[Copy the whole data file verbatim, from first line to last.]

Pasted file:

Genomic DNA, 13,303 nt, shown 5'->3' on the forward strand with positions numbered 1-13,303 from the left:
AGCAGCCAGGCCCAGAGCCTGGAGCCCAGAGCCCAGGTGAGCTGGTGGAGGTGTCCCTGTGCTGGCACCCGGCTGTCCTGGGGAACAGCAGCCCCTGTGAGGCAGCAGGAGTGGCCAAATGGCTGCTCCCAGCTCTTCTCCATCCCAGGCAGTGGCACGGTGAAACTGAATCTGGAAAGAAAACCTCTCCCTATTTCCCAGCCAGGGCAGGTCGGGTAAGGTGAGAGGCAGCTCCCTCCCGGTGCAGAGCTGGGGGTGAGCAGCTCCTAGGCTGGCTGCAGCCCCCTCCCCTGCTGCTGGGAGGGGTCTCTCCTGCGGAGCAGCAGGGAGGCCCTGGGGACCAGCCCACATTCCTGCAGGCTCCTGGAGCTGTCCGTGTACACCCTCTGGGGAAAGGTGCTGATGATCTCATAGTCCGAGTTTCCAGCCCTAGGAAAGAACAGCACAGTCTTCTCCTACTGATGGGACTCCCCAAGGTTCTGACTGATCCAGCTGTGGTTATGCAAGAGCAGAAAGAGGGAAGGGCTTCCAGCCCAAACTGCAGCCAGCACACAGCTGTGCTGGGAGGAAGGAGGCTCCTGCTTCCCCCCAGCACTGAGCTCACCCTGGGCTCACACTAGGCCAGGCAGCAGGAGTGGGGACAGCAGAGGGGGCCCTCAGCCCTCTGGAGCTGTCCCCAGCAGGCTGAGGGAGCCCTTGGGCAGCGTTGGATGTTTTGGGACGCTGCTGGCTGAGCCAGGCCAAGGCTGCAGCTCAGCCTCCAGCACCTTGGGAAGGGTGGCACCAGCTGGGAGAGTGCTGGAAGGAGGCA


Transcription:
Genomic DNA, 13,303 nt, shown 5'->3' on the forward strand with positions numbered 1-13,303 from the left:
AGCAGCCAGGCCCAGAGCCTGGAGCCCAGAGCCCAGGTGAGCTGGTGGAGGTGTCCCTGTGCTGGCACCCGGCTGTCCTGGGGAACAGCAGCCCCTGTGAGGCAGCAGGAGTGGCCAAATGGCTGCTCCCAGCTCTTCTCCATCCCAGGCAGTGGCACGGTGAAACTGAATCTGGAAAGAAAACCTCTCCCTATTTCCCAGCCAGGGCAGGTCGGGTAAGGTGAGAGGCAGCTCCCTCCCGGTGCAGAGCTGGGGGTGAGCAGCTCCTAGGCTGGCTGCAGCCCCCTCCCCTGCTGCTGGGAGGGGTCTCTCCTGCGGAGCAGCAGGGAGGCCCTGGGGACCAGCCCACATTCCTGCAGGCTCCTGGAGCTGTCCGTGTACACCCTCTGGGGAAAGGTGCTGATGATCTCATAGTCCGAGTTTCCAGCCCTAGGAAAGAACAGCACAGTCTTCTCCTACTGATGGGACTCCCCAAGGTTCTGACTGATCCAGCTGTGGTTATGCAAGAGCAGAAAGAGGGAAGGGCTTCCAGCCCAAACTGCAGCCAGCACACAGCTGTGCTGGGAGGAAGGAGGCTCCTGCTTCCCCCCAGCACTGAGCTCACCCTGGGCTCACACTAGGCCAGGCAGCAGGAGTGGGGACAGCAGAGGGGGCCCTCAGCCCTCTGGAGCTGTCCCCAGCAGGCTGAGGGAGCCCTTGGGCAGCGTTGGATGTTTTGGGACGCTGCTGGCTGAGCCAGGCCAAGGCTGCAGCTCAGCCTCCAGCACCTTGGGAAGGGTGGCACCAGCTGGGAGAGTGCTGGAAGGAGGCA